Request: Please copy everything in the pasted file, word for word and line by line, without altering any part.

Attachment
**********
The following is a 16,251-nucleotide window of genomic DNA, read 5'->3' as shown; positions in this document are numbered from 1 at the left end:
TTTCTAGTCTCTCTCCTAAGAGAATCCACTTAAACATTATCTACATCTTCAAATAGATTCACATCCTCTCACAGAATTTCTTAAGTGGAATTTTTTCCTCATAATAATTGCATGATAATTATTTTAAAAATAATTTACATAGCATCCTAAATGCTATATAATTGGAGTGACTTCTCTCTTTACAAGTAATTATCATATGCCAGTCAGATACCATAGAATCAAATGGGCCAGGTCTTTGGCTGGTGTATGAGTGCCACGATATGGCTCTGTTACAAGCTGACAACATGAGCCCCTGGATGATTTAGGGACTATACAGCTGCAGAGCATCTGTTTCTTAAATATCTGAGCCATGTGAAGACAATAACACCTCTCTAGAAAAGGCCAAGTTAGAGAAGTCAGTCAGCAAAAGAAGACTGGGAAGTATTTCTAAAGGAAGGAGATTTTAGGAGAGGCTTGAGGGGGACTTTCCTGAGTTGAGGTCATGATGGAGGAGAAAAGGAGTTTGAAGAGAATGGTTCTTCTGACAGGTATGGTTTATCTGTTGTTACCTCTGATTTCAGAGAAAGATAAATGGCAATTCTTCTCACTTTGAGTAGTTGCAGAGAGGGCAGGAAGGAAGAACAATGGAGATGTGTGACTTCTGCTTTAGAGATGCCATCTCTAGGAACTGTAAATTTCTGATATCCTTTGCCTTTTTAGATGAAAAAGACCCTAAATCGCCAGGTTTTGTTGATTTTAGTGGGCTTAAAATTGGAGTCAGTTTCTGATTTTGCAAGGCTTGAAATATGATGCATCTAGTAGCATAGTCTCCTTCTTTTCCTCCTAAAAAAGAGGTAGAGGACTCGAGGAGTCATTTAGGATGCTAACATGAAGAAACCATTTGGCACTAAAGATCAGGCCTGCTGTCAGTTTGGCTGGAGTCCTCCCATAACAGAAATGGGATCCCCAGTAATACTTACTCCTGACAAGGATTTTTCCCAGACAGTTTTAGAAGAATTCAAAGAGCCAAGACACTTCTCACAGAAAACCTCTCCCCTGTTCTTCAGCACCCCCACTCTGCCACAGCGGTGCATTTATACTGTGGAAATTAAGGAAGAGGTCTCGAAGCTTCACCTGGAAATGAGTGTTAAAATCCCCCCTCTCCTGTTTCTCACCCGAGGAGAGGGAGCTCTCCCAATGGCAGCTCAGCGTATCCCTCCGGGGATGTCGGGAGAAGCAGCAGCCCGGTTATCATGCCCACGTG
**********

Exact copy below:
The following is a 16,251-nucleotide window of genomic DNA, read 5'->3' as shown; positions in this document are numbered from 1 at the left end:
TTTCTAGTCTCTCTCCTAAGAGAATCCACTTAAACATTATCTACATCTTCAAATAGATTCACATCCTCTCACAGAATTTCTTAAGTGGAATTTTTTCCTCATAATAATTGCATGATAATTATTTTAAAAATAATTTACATAGCATCCTAAATGCTATATAATTGGAGTGACTTCTCTCTTTACAAGTAATTATCATATGCCAGTCAGATACCATAGAATCAAATGGGCCAGGTCTTTGGCTGGTGTATGAGTGCCACGATATGGCTCTGTTACAAGCTGACAACATGAGCCCCTGGATGATTTAGGGACTATACAGCTGCAGAGCATCTGTTTCTTAAATATCTGAGCCATGTGAAGACAATAACACCTCTCTAGAAAAGGCCAAGTTAGAGAAGTCAGTCAGCAAAAGAAGACTGGGAAGTATTTCTAAAGGAAGGAGATTTTAGGAGAGGCTTGAGGGGGACTTTCCTGAGTTGAGGTCATGATGGAGGAGAAAAGGAGTTTGAAGAGAATGGTTCTTCTGACAGGTATGGTTTATCTGTTGTTACCTCTGATTTCAGAGAAAGATAAATGGCAATTCTTCTCACTTTGAGTAGTTGCAGAGAGGGCAGGAAGGAAGAACAATGGAGATGTGTGACTTCTGCTTTAGAGATGCCATCTCTAGGAACTGTAAATTTCTGATATCCTTTGCCTTTTTAGATGAAAAAGACCCTAAATCGCCAGGTTTTGTTGATTTTAGTGGGCTTAAAATTGGAGTCAGTTTCTGATTTTGCAAGGCTTGAAATATGATGCATCTAGTAGCATAGTCTCCTTCTTTTCCTCCTAAAAAAGAGGTAGAGGACTCGAGGAGTCATTTAGGATGCTAACATGAAGAAACCATTTGGCACTAAAGATCAGGCCTGCTGTCAGTTTGGCTGGAGTCCTCCCATAACAGAAATGGGATCCCCAGTAATACTTACTCCTGACAAGGATTTTTCCCAGACAGTTTTAGAAGAATTCAAAGAGCCAAGACACTTCTCACAGAAAACCTCTCCCCTGTTCTTCAGCACCCCCACTCTGCCACAGCGGTGCATTTATACTGTGGAAATTAAGGAAGAGGTCTCGAAGCTTCACCTGGAAATGAGTGTTAAAATCCCCCCTCTCCTGTTTCTCACCCGAGGAGAGGGAGCTCTCCCAATGGCAGCTCAGCGTATCCCTCCGGGGATGTCGGGAGAAGCAGCAGCCCGGTTATCATGCCCACGTG